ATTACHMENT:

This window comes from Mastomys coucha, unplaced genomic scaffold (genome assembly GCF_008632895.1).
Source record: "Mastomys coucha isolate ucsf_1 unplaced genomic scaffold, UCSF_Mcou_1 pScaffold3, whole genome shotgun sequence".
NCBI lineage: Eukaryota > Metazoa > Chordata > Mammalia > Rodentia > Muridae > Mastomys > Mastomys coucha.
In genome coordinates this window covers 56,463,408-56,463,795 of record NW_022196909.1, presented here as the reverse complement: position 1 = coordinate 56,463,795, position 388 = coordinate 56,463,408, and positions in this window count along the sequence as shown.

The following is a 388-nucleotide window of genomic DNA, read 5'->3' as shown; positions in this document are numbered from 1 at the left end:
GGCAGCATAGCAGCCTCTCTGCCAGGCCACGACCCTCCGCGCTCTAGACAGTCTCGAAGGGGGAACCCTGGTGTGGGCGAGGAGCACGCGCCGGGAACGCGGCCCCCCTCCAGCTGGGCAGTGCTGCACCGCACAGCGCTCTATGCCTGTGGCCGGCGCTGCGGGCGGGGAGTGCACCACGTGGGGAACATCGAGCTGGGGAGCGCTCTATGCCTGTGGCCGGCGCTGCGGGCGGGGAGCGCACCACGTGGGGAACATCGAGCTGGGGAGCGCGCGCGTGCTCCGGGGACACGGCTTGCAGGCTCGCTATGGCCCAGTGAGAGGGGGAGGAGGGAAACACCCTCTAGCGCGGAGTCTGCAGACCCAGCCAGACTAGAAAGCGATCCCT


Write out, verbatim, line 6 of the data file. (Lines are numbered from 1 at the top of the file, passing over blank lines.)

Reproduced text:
GGCAGCATAGCAGCCTCTCTGCCAGGCCACGACCCTCCGCGCTCTAGACAGTCTCGAAGGGGGAACCCTGGTGTGGGCGAGGAGCACGCGCCGGGAACGCGGCCCCCCTCCAGCTGGGCAGTGCTGCACCGCACAGCGCTCTATGCCTGTGGCCGGCGCTGCGGGCGGGGAGTGCACCACGTGGGGAACATCGAGCTGGGGAGCGCTCTATGCCTGTGGCCGGCGCTGCGGGCGGGGAGCGCACCACGTGGGGAACATCGAGCTGGGGAGCGCGCGCGTGCTCCGGGGACACGGCTTGCAGGCTCGCTATGGCCCAGTGAGAGGGGGAGGAGGGAAACACCCTCTAGCGCGGAGTCTGCAGACCCAGCCAGACTAGAAAGCGATCCCT